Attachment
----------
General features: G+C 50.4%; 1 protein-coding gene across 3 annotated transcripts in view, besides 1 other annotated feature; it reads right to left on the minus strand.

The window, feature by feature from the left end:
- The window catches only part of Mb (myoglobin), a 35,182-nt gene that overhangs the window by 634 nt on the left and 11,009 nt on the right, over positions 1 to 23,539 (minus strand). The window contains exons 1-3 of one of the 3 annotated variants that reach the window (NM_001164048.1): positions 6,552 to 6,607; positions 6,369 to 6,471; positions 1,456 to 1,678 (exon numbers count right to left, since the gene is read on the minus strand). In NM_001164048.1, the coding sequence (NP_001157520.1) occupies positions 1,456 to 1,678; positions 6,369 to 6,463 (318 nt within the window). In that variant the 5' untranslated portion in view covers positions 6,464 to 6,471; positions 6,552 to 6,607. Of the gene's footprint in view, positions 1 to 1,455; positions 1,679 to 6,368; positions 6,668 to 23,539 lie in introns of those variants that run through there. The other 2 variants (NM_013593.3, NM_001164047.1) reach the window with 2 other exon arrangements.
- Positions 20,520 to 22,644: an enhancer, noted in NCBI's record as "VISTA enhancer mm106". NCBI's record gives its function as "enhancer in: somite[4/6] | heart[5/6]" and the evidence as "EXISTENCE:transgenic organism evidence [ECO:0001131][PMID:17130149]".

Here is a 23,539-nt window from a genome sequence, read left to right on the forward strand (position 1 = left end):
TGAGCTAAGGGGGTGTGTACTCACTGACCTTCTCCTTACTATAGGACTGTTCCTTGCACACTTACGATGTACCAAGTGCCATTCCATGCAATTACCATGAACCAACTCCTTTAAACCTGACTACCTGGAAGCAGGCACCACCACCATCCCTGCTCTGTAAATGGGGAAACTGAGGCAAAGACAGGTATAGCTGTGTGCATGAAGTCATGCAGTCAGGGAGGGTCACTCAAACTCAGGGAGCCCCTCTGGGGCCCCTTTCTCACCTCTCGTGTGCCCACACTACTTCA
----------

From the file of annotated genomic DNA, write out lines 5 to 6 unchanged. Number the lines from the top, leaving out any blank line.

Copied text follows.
Here is a 23,539-nt window from a genome sequence, read left to right on the forward strand (position 1 = left end):
TGAGCTAAGGGGGTGTGTACTCACTGACCTTCTCCTTACTATAGGACTGTTCCTTGCACACTTACGATGTACCAAGTGCCATTCCATGCAATTACCATGAACCAACTCCTTTAAACCTGACTACCTGGAAGCAGGCACCACCACCATCCCTGCTCTGTAAATGGGGAAACTGAGGCAAAGACAGGTATAGCTGTGTGCATGAAGTCATGCAGTCAGGGAGGGTCACTCAAACTCAGGGAGCCCCTCTGGGGCCCCTTTCTCACCTCTCGTGTGCCCACACTACTTCA